Golden Joy (Calcutta, Jan 2020)


Indian Chinese food, as I’ve said before, is arguably the country’s true national cuisine. (I am speaking here not of the more recent, putatively more “authentic” Chinese food that has made inroads into the higher end of the market in major metros but which has a more limited reach.) This is true in two senses. It is available all over the country—in large cities and small towns, from fancy restaurants to street stalls to dhabas in the middle of nowhere—and has been for many decades. And it is a cuisine that at this point has been adopted without much/any rancour in every part of the country it has gone to (which is to say, again, to every part of it). This latter cannot be said, for example, of North Indian restaurant food—which is also everywhere but whose popularity inspires grumbling in many places outside North India. The only other contender is South Indian food of the idli-dosa-vada-sambar kind (I refer to it generically because that’s largely how it’s presented and received outside the South)—but that has never quite shed its (broad) regional origins. Indian Chinese food, on the other hand, is now of everywhere and from nowhere. And in most places there are no Indian Chinese people actually associated with preparing or serving it. Continue reading

Red Curry Chicken


“Red curry chicken” is my children’s name for the chicken curry that has been my gateway to slowly Indianizing their palates for the last few years. It is one of their absolute favourites of all the things I cook for them (though Marcella Hazan’s pesto is in unassailable first place). The “it” however is not a stable referent. By which I mean that this is a recipe that has been subtly, progressively tweaked to bring them along into an appreciation of spicy/spicier food without their quite realizing it’s been happening. Please note that when I say “spicy/spicier” I am not referring to capsaicin heat but to a fuller flavour via the use of a greater body of spices: cumin, coriander seed, fennel seed, cinnamon, black pepper, cardamom etc. And, yes, also increasing amounts of red chilli powder. That said, though they eat hotter food than most of their Minnesotan peers, the current iteration of this curry is not very hot either. But over the last four or five years it’s gone from being a fairly bland chicken stew with tomatoes to becoming something that the missus and I enjoy eating alongside them. Here is the current iteration for your enjoyment as well. Continue reading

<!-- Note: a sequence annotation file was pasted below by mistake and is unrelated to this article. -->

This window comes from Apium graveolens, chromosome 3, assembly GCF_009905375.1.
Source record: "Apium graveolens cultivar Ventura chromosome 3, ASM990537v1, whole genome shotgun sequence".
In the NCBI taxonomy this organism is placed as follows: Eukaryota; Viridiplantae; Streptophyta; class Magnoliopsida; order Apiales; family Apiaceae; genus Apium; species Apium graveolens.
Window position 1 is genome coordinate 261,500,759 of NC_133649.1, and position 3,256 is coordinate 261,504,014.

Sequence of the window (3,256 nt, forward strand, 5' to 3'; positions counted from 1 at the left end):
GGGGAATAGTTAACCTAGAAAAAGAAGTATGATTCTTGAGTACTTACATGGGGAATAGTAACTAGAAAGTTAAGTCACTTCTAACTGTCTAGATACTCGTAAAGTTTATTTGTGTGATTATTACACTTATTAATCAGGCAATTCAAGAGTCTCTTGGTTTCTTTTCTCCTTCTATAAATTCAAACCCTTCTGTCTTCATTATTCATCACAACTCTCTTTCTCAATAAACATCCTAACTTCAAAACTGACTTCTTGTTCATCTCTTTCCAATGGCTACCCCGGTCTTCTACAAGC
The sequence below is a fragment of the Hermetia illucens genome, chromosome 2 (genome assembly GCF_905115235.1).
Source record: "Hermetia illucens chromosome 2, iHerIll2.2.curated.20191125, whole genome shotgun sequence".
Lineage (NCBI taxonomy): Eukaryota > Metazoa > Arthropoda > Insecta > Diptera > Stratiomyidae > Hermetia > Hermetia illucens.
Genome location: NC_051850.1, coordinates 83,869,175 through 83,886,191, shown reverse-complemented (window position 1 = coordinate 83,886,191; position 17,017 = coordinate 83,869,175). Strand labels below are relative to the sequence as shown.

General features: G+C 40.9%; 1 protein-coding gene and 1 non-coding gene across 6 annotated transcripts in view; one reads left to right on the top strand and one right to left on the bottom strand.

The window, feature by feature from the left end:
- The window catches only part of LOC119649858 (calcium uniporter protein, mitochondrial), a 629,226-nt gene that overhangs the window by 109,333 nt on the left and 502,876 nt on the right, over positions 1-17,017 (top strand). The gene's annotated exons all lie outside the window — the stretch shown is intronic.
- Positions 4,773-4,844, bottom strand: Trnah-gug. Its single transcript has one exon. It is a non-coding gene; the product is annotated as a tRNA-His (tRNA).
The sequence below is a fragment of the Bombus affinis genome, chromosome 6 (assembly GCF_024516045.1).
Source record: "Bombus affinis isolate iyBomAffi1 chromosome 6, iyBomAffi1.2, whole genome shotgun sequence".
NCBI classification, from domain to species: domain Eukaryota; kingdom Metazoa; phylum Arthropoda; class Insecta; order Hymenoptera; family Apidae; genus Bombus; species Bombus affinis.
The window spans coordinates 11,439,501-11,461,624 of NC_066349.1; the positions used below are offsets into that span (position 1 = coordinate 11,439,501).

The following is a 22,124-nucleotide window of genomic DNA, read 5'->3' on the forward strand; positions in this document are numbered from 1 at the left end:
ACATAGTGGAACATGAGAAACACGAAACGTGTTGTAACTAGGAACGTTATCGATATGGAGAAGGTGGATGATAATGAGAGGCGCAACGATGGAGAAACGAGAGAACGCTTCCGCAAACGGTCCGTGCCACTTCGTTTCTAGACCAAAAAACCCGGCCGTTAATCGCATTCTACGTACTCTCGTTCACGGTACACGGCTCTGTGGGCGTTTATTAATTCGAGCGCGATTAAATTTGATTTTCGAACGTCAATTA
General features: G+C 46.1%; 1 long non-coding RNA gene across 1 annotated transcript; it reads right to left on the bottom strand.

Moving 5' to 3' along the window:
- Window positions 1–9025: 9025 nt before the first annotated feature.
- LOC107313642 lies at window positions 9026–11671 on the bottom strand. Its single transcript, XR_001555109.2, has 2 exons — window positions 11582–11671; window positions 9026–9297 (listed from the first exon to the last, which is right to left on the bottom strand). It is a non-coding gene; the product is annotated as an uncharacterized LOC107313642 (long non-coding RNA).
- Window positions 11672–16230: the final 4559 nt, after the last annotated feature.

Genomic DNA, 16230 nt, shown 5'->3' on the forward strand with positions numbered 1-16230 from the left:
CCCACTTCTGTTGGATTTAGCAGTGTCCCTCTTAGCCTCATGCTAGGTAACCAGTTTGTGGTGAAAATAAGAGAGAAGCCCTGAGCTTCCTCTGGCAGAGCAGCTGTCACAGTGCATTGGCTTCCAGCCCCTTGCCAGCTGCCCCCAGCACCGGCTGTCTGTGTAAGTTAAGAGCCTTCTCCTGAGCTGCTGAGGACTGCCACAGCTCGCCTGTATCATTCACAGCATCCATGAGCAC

Pandemic Takeout 12: Kumar’s (Apple Valley, MN)


Last year I wrote up a couple of meals at Kumar’s in Apple Valley—a local outpost of Kumar’s Mess, a popular Texas-based franchise that specializes in Chettinad food (though their menu has more than just Chettinad food). That write-up from December—which included my thoughts on developments in Indian food in the Twin Cities metro that seem to have eluded the professional critics—focused on what is normally Kumar’s specialty: thali-based meals. They’ve been doing takeout through the pandemic but I doubt thalis have been involved. They are now open for socially distanced dining-in but we only stopped in on Sunday to get some takeout for another socially-distanced meal on a deck with friends. The dining room is restricted to 24 guests only, and it’s a large space, but it’s going to take me a long while to get comfortable with eating in at a restaurant—and frankly, the sight of customers going in and out without masks, as we were waiting in our car outside for curbside pickup, did not help. The food, however, was pretty good. Continue reading

Eating at the Tollygunge Club (Calcutta, Jan 2020)


I finished up with my Goa reports from January two weeks ago. All that remains from that India trip are a few reports from Calcutta, which is where we went directly from Goa. We were there for just short of a week for a family wedding. For the first few days we were put up at one of Calcutta’s many hoity toity private clubs, the Tollygunge Club. The father of the bride is an ex-president of the club and set this option up for everyone from the bride’s side of the family who wished to partake. This was an opportunity I was all too glad to seize as I’ve had a morbid fascination with these clubs since I was a young boy—never having seen the inside of any except the Tolly on a few occasions as a teen, as the guest of either said ex-president of the club or of wealthy classmates from the boarding school I went to in Darjeeling in the 80s. Continue reading

Pandemic Takeout 11: Tenant (Minneapolis)